Letters

Letters 05-02-2016

Facts About Trails I would like to correct some misinformation provided in Kristi Kates’ article about the Shore-to-Shore Trail in your April 18 issue. The Shore-to-Shore Trail is not the longest continuous trail in the Lower Peninsula. That honor belongs to the North Country Trail (NCT), which stretches for over 400 miles in the Lower Peninsula. In fact, 100 miles of the NCT is within a 30-minute drive of Traverse City, and is maintained by the Grand Traverse Hiking Club...

North Korea Is Bluffing I eagerly read Jack Segal’s columns and attend his lectures whenever possible. However, I think his April 24th column falls into an all too common trap. He casually refers to a nuclear-armed North Korea when there is no proof whatever that North Korea has any such weapons. Sure, they have set off some underground explosions but so what? Tonga could do that. Every nuclear-armed country on Earth has carried out at least one aboveground test, just to prove they could do it if for no other reason. All we have is North Korea’s word for their supposed capabilities, which is no proof at all...

Double Dipping? In Greg Shy’s recent letter, he indicated that his Social Security benefit was being unfairly reduced simply due to the fact that he worked for the government. Somehow I think something is missing here. As I read it this law is only for those who worked for the government and are getting a pension from us generous taxpayers. Now Greg wants his pension and he also wants a full measure of Social Security benefits even though he did not pay into Social Security...

Critical Thinking Needed Our media gives ample coverage to some presidential candidates calling each other a liar and a sleaze bag. While entertaining to some, this certainly should lower one’s respect for either candidate. This race to the bottom comes as no surprise given their lack of respect for the rigors of critical thinking. The world’s esteemed scientists take great steps to preserve the integrity of their findings. Not only are their findings peer reviewed by fellow experts in their specialty, whenever possible the findings are cross-checked by independent studies...

Home · Articles · News · Other Opinions · Seniors need to pitch in...
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Seniors need to pitch in too 4/4/11

Michael Estes - April 4th, 2011
Seniors need to pitch in too
By Michael Estes
A few Lansing demonstrators hustled together by AARP and unhappy union
members to create problems at the capital don’t constitute the majority
thinking of Michigan voters and especially not seniors.
Instead of wasting a sunny spring Michigan afternoon, most seniors were
busy gainfully employed, assisting those in need or enjoying the company
of their friends and family in their retirements. As a senior I’m offended
by the misinformation from the media about the Governor’s tax proposal.
It’s equally sad to hear the pathetic response by wimp Legislators fearful
for their re-election all because some AARP members and some union
employees can support nothing other than their selfish interests. This
mentality is doing nothing to move Michigan forward.
Let’s get real. The Snyder proposal to tax pensions won’t impact the poor.
Seniors will pay the same tax rate that their 21-year-old grandchildren
pay.
Young people and all employed persons pay a percentage of their incomes to
the State; so why should seniors constitute a privileged tax class?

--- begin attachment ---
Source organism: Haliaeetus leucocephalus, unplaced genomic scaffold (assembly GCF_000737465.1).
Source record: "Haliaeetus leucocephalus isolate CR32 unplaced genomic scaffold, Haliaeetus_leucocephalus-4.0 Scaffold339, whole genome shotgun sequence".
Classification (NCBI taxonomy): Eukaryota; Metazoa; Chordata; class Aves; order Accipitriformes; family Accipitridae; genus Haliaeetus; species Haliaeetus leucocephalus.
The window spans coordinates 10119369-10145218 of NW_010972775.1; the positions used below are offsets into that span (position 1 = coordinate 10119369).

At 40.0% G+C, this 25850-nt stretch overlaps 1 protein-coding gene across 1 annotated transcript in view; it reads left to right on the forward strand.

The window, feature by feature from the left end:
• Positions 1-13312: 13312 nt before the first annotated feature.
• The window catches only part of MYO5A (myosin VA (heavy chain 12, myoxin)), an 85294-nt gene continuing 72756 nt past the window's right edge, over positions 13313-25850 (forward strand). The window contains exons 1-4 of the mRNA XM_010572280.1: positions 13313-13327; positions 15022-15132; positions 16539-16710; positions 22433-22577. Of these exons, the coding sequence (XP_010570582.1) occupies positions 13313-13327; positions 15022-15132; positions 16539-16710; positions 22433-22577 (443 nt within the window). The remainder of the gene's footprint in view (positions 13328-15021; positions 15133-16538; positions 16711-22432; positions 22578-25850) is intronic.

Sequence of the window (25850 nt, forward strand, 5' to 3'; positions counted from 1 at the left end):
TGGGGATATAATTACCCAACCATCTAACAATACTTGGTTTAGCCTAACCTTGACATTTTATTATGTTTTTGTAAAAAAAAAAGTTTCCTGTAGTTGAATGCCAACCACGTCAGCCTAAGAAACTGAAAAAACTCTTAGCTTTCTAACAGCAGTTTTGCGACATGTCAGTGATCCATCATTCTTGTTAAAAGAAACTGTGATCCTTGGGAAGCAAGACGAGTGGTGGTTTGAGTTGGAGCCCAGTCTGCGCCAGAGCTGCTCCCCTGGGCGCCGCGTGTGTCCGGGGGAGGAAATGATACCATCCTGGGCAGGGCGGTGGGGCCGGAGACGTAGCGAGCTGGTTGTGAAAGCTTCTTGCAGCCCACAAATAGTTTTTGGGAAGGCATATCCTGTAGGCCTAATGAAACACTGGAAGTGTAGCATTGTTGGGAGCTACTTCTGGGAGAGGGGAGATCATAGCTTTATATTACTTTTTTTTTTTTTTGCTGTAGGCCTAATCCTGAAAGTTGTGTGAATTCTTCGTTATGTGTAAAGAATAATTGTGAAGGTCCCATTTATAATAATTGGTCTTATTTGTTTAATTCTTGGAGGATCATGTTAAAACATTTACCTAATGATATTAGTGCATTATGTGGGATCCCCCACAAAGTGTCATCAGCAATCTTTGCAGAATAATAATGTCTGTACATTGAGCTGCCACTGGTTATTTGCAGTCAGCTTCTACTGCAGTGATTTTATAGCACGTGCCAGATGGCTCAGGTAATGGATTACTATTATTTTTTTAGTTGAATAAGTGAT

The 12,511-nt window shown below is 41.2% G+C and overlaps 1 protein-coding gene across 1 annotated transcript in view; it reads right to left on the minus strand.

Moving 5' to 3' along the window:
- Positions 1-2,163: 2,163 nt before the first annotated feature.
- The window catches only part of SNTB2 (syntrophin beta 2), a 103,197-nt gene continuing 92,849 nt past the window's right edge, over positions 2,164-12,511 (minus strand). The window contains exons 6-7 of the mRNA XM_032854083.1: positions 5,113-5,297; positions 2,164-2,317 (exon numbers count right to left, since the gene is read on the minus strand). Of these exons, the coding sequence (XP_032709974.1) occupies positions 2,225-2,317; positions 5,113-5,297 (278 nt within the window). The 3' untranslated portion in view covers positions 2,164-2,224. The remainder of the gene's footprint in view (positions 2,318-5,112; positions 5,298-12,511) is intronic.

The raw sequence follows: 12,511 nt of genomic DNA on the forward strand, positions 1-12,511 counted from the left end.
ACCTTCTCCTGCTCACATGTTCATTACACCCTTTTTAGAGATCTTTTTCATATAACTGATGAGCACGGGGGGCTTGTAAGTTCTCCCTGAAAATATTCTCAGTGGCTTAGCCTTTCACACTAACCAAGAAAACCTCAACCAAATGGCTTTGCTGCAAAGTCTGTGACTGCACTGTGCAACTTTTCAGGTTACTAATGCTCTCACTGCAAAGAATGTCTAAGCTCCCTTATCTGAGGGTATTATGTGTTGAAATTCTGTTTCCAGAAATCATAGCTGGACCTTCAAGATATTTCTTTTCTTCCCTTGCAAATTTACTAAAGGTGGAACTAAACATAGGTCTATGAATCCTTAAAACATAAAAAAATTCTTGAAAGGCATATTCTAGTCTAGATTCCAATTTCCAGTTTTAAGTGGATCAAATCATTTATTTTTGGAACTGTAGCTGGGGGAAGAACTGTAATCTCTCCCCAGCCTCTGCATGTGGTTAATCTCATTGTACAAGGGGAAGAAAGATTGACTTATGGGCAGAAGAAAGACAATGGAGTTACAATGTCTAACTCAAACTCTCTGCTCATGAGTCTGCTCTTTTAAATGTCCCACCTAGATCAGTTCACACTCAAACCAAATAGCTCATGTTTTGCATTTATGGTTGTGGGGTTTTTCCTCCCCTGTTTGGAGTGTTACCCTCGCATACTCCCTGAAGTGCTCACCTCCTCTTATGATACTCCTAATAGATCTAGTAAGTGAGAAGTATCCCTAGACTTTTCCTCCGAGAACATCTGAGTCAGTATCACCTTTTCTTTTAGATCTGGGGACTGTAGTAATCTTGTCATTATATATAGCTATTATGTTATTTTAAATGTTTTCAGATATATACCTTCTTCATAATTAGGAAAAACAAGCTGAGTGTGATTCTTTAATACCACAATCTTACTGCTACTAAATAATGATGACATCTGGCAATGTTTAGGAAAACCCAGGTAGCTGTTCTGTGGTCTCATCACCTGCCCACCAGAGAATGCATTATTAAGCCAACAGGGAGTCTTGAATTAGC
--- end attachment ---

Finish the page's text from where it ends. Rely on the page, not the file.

The proposed changes will tax pensions which are income that has never
been taxed just like wages, dividends and interest and other forms of
income. Those seniors with two Social Security checks, two or more
pensions, plus investment income will definitely pay more in Michigan
taxes. They rightfully should. These same pension benefits are already
taxed by Uncle Sam and most states.
Additionally, seniors receive special tax benefits for their age from both
the State and the Federal government that are unavailable to our youth and
other workers.
My father’s legacy was to leave me a world better than the one he was born
into, to pay his debts and to not burden me with his liabilities. My
generation of seniors is on a path of leaving our offspring with their
monumental debts and little opportunity for the young to pay those debts.
The national debt is $14 trillion and growing. In Michigan, to pay
unemployment benefits, we’ve borrowed $3.4 billion from the fed without a
plan for repayment. Presently, 67 cities in Michigan are on the watch
list of serious financial trouble with the Treasury. Meanwhile, 90% of
governmental pension plans are underfunded, meaning billions are owed in
the future. Flint needs $20 million just to stay afloat and it’s unlikely
that public education will survive in Detroit. Unemployment rates are
highest for our youngest citizens, yet we expect them to pay our debts.
Additionally with our support, our young assumed large amounts of their
own debt to finance their college educations with little chance of
recouping that expenditure.
Governor Snyder’s tax package is not without pain, but it’s exactly what
Michigan needs. We need to pay as we go and we can no longer apply
Band-aids to difficult financial decisions. We need to create a business
environment and a taxation policy in Michigan that encourages new hiring.
That’s the only way that the youth of Michigan can pay their education
liabilities, purchase the houses we will one day wish to sell, and
otherwise contribute to our common good. It’s time for my fellow seniors
to tune out the media fear-mongering and the rants of Lansing protesters
and make their fair share contribution to a solution for Michigan.
Do it for your grandchildren and for those who are yet to come!

Michael Estes is a former mayor of Traverse City.

 
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